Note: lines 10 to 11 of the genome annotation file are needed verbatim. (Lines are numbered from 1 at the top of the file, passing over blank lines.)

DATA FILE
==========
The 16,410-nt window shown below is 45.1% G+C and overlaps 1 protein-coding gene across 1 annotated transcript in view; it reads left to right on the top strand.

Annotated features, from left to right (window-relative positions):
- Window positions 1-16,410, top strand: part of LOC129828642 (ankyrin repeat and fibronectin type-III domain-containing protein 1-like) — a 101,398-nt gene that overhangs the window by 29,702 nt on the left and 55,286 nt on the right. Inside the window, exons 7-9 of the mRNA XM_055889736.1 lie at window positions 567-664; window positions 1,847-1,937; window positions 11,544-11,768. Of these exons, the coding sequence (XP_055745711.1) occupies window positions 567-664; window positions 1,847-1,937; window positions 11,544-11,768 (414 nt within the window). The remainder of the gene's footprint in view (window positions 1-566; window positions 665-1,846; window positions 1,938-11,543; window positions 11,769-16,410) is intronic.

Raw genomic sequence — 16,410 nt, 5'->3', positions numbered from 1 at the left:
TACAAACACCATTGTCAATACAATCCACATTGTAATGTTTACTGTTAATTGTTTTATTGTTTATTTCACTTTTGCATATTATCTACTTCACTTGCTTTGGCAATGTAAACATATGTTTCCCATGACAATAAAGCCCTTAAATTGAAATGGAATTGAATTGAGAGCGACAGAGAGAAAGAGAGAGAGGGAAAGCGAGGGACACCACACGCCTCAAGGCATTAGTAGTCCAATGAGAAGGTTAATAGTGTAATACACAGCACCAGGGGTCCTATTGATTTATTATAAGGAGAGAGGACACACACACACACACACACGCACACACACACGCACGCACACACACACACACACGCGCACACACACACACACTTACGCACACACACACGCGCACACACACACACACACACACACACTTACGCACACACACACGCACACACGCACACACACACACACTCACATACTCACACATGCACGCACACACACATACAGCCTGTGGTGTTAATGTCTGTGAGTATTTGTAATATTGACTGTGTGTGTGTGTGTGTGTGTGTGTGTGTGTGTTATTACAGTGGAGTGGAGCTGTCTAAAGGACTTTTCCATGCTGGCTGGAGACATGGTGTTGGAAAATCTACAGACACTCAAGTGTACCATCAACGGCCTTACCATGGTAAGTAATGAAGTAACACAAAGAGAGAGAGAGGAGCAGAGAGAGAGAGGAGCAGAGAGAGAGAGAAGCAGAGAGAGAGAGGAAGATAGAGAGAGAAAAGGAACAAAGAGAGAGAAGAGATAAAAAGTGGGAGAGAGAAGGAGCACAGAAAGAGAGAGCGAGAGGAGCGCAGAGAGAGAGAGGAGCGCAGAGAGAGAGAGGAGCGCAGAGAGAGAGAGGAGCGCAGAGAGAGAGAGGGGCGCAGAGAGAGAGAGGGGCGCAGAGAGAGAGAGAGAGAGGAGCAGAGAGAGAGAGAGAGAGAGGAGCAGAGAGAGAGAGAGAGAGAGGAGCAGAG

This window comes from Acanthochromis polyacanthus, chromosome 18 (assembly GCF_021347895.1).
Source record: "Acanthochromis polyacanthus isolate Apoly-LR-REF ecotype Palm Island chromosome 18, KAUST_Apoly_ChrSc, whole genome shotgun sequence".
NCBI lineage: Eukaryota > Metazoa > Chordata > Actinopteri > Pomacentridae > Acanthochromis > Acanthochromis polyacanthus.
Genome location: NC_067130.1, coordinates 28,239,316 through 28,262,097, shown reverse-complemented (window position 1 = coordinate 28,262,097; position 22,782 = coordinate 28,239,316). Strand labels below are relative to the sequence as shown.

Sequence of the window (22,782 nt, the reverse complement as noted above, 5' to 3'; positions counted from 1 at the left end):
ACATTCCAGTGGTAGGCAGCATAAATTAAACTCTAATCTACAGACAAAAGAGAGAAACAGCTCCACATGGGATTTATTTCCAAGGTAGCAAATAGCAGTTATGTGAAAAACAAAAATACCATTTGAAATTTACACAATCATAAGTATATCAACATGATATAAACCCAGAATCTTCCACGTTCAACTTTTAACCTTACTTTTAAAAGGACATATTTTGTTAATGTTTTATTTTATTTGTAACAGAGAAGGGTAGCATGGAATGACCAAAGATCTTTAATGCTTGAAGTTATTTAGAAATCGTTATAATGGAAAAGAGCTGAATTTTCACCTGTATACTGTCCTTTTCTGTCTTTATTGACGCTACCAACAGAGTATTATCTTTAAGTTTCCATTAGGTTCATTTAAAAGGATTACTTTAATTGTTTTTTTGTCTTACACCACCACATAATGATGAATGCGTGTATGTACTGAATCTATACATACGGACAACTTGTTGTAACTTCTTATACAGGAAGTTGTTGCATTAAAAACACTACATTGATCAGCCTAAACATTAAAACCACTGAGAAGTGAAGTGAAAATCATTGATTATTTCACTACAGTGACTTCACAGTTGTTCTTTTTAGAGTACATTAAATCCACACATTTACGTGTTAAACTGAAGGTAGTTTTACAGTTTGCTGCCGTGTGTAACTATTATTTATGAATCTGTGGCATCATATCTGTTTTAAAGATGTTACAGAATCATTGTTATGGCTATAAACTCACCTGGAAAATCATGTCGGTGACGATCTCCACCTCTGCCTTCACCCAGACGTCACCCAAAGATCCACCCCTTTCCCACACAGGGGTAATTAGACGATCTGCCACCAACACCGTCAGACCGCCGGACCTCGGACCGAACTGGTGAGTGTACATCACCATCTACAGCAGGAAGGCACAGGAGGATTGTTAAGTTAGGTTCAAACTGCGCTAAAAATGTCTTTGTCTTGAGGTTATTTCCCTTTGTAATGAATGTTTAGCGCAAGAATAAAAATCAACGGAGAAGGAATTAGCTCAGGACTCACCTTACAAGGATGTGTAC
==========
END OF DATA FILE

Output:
Sequence of the window (22,782 nt, the reverse complement as noted above, 5' to 3'; positions counted from 1 at the left end):
ACATTCCAGTGGTAGGCAGCATAAATTAAACTCTAATCTACAGACAAAAGAGAGAAACAGCTCCACATGGGATTTATTTCCAAGGTAGCAAATAGCAGTTATGTGAAAAACAAAAATACCATTTGAAATTTACACAATCATAAGTATATCAACATGATATAAACCCAGAATCTTCCACGTTCAACTTTTAACCTTACTTTTAAAAGGACATATTTTGTTAATGTTTTATTTTATTTGTAACAGAGAAGGGTAGCATGGAATGACCAAAGATCTTTAATGCTTGAAGTTATTTAGAAATCGTTATAATGGAAAAGAGCTGAATTTTCACCTGTATACTGTCCTTTTCTGTCTTTATTGACGCTACCAACAGAGTATTATCTTTAAGTTTCCATTAGGTTCATTTAAAAGGATTACTTTAATTGTTTTTTTGTCTTACACCACCACATAATGATGAATGCGTGTATGTACTGAATCTATACATACGGACAACTTGTTGTAACTTCTTATACAGGAAGTTGTTGCATTAAAAACACTACATTGATCAGCCTAAACATTAAAACCACTGAGAAGTGAAGTGAAAATCATTGATTATTTCACTACAGTGACTTCACAGTTGTTCTTTTTAGAGTACATTAAATCCACACATTTACGTGTTAAACTGAAGGTAGTTTTACAGTTTGCTGCCGTGTGTAACTATTATTTATGAATCTGTGGCATCATATCTGTTTTAAAGATGTTACAGAATCATTGTTATGGCTATAAACTCACCTGGAAAATCATGTCGGTGACGATCTCCACCTCTGCCTTCACCCAGACGTCACCCAAAGATCCACCCCTTTCCCACACAGGGGTAATTAGACGATCTGCCACCAACACCGTCAGACCGCCGGACCTCGGACCGAACTGGTGAGTGTACATCACCATCTACAGCAGGAAGGCACAGGAGGATTGTTAAGTTAGGTTCAAACTGCGCTAAAAATGTCTTTGTCTTGAGGTTATTTCCCTTTGTAATGAATGTTTAGCGCAAGAATAAAAATCAACGGAGAAGGAATTAGCTCAGGACTCACCTTACAAGGATGTGTAC